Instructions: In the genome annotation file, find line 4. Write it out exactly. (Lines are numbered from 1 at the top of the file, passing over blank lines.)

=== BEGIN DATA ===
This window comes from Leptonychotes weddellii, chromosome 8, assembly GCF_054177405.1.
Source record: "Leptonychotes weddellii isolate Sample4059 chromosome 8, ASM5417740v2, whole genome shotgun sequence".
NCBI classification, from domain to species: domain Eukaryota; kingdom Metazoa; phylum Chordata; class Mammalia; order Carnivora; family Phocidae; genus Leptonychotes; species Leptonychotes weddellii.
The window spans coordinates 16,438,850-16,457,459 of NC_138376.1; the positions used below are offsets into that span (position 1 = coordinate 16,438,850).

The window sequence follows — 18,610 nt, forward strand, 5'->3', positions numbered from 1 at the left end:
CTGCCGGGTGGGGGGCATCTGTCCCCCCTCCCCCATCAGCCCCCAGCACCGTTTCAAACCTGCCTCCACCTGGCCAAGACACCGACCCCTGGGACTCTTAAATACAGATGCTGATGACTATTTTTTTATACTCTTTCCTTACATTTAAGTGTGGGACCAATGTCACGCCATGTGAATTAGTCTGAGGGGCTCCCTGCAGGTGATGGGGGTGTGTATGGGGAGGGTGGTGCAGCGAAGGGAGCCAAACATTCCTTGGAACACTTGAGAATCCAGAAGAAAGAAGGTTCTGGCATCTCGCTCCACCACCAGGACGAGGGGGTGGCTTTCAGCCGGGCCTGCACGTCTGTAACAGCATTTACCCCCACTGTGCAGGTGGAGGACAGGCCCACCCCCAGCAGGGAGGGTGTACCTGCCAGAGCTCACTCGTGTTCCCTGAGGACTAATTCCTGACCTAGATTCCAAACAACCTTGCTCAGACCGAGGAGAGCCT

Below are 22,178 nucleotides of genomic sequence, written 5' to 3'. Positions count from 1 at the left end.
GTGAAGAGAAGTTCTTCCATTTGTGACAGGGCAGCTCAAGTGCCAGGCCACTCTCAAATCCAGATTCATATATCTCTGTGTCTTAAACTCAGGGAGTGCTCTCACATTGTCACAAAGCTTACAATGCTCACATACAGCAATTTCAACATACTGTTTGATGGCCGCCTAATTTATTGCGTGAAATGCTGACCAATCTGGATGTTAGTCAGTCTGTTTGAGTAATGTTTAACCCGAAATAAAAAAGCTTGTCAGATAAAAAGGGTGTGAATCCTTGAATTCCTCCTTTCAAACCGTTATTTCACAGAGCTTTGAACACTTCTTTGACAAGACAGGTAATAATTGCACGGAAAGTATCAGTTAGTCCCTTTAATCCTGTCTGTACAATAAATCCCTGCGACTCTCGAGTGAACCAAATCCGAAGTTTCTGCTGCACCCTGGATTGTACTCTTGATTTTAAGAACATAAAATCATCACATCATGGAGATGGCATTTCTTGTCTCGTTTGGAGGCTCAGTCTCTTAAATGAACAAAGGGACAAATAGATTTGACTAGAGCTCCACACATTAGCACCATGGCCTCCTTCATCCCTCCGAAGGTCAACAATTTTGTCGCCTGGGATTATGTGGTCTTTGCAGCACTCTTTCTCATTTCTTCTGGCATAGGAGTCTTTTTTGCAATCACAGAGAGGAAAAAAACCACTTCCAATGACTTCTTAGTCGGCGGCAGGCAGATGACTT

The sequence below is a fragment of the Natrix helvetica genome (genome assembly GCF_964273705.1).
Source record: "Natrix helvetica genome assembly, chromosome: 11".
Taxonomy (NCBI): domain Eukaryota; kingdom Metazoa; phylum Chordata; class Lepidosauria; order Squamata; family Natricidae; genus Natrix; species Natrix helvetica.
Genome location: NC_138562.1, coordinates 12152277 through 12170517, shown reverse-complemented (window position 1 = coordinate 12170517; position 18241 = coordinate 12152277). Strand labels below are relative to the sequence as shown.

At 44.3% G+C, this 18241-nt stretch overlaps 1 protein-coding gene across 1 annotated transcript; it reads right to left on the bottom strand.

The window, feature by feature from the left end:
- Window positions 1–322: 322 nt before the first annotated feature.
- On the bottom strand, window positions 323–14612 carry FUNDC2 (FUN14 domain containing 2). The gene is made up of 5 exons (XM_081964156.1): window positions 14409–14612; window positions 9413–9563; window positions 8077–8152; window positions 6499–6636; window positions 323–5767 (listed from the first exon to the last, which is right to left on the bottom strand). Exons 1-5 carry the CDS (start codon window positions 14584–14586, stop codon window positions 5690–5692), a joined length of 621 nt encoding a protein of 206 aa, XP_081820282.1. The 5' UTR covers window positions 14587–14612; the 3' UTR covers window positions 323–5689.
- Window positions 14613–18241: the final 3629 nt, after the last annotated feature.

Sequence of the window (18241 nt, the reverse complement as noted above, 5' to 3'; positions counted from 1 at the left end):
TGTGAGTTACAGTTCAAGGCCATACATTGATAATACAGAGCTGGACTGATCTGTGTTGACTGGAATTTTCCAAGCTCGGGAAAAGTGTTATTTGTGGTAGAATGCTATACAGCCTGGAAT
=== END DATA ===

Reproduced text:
The window spans coordinates 16,438,850-16,457,459 of NC_138376.1; the positions used below are offsets into that span (position 1 = coordinate 16,438,850).